Intellectus, King Edgar, Lear’s godson and true heir…closes the presentation and the play, saying that the burden of our time in the flesh must be borne by helping others, speaking true sense, not made out of considerations of policy, authority,
fashionable correctness, or be pretending to be wiser than we are.
Besides the obvious quibble here—Is this what Edgar really says?—there are two main difficulties with Story Brown’s doubtless creative interpretation of Albany’s speech, each of which is in some sense paradigmatic of Shakespeare’s Philosophy King taken as a whole. First, as is quite clear in the present instance, Story Brown combines an admirable attention to minute details of language, character, and plot with a tendency to subsume these details into allegorical structures whose relevance is not always readily apparent, and whose rigidity at times undermines the best qualities of Story Brown’s slow, careful, and sensitive approach to the text of the play. Secondly, even assuming the validity of Story Brown’s interpretation of Edgar as “intellectus” (and more generally as the “Philosopher King”), we are left wondering how, exactly, this identification matches up with the dust jacket’s synopsis of the book’s argument. What proposes itself to us as a reading of King Lear in which the dialectic between Thomist and Augustinian views of social and political life becomes ever more central to the world of the play concludes by alluding to Plato’s Republic. The Thomistic vocabulary of “sensus communis,” “intellectus,” and the like only superficially alters what is—it seems to me— essentially a Platonic thesis concerning the best regime (the one in which philosophers rule) and a claim to find this thesis embodied in the plot of King Lear.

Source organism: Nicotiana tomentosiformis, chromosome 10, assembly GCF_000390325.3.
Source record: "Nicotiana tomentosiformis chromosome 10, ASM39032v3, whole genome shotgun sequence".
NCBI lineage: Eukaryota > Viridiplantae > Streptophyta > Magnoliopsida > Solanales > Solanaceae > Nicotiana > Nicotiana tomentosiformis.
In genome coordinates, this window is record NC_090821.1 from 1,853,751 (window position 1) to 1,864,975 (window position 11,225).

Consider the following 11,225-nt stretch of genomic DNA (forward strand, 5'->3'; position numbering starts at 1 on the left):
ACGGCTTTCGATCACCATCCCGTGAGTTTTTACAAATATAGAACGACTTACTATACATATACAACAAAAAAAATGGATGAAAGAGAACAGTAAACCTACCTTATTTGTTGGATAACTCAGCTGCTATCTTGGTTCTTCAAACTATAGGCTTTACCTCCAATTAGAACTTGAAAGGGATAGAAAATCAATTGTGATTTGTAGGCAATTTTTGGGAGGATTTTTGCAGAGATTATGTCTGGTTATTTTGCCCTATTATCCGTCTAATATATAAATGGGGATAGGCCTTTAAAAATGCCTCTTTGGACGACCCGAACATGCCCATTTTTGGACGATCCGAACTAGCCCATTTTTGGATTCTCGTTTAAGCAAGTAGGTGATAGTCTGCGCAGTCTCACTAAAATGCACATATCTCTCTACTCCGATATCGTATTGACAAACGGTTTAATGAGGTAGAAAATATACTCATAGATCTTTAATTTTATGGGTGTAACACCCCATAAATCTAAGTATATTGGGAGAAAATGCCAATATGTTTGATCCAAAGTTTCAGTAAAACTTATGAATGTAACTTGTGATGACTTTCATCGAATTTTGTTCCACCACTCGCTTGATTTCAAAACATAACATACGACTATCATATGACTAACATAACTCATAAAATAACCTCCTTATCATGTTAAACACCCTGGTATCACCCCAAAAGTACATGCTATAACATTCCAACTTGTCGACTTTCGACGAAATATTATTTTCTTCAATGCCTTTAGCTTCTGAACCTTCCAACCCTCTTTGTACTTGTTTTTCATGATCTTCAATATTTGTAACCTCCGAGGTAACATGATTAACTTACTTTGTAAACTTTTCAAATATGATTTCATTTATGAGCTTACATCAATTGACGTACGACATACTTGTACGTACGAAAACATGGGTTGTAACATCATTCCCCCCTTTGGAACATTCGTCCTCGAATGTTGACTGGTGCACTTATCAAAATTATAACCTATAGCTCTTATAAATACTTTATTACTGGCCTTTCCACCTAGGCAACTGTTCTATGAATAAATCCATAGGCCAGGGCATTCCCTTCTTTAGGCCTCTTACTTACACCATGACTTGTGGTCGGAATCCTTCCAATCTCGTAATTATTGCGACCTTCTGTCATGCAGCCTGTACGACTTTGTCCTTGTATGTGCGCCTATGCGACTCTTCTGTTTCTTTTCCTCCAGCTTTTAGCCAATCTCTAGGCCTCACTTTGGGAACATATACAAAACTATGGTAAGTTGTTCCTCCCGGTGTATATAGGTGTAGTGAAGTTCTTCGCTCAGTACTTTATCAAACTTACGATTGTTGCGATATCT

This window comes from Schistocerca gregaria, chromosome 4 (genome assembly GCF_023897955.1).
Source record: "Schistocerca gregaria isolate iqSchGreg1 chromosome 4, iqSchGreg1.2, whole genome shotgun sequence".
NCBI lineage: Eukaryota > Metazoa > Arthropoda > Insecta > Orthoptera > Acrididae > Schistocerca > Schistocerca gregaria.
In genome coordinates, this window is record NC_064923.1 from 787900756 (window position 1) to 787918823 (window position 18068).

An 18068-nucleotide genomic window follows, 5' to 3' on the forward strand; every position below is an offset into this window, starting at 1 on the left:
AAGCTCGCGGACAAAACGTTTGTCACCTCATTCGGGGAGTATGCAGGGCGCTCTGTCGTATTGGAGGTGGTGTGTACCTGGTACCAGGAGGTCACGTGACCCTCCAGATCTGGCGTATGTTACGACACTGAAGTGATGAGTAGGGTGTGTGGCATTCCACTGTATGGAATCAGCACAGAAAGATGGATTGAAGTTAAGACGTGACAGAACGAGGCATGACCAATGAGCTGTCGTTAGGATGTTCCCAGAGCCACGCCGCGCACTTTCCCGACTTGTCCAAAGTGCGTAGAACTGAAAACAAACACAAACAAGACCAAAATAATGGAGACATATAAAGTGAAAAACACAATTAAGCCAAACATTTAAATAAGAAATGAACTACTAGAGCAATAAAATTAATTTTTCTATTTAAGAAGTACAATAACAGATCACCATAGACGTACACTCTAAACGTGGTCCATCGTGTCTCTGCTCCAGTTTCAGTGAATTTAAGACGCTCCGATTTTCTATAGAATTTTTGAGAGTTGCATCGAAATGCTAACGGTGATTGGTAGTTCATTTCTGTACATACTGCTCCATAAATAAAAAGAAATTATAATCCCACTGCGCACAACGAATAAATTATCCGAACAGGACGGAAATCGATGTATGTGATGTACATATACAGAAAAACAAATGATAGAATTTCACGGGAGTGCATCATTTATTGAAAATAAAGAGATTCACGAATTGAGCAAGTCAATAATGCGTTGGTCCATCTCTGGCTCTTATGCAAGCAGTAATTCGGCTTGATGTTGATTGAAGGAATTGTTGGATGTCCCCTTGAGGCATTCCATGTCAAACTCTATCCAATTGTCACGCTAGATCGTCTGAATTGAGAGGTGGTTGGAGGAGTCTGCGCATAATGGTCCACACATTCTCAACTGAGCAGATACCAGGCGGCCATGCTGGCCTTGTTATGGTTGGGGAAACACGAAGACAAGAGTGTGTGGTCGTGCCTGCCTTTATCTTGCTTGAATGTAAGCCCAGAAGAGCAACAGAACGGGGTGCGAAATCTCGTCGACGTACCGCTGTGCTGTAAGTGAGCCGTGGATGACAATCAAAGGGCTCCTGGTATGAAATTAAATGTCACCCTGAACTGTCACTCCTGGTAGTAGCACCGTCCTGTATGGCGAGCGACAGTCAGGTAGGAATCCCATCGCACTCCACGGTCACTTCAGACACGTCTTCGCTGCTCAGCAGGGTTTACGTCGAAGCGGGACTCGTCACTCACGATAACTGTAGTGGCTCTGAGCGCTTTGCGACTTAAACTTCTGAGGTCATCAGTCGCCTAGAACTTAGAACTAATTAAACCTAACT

Shakespeare’s Philosopher King thus offers an interesting, and quite often brilliant, commentary on the Folio text of the play that is most illuminating in its discussion of particular scenes and cruxes of the plot. The book suffers from a lack of immediate historical contextualization and clear argumentation (and it is marked by too many typographical errors), but it nonetheless provides a very helpful avenue for thinking anew about the details of Shakespeare’s tragedy.
Aquinas, Thomas. On Kingship to the King of Cyrus. Trans. G.B. Phelan and T. Eschmann. Toronto: Pontifical Institute of Medieval Studies, 1949.
Battenhouse, Roy W. Shakespearean Tragedy: Its Art and Christian Premises. Bloomington, IN: Indiana UP, 1969.
Kronenfeld, Judy. King Lear and the Naked Truth: Rethinking the Language of Religion and Resistance. Durham, NC: Duke UP, 1998.
Morris, Harry. Last Things in Shakespeare. Tallahasse, FL: U of Florida P, 1985.
Peck, Russell A. “Edgar’s Pilgrimage: High Comedy in King Lear,” Studies in English Literature 1500-1900. 7.2 (1967): 219-237.
Wittreich, Joseph. Image of that Horror: History, Prophecy, and Apocalypse in King Lear. San Marino, CA: The Huntington Library, 1984.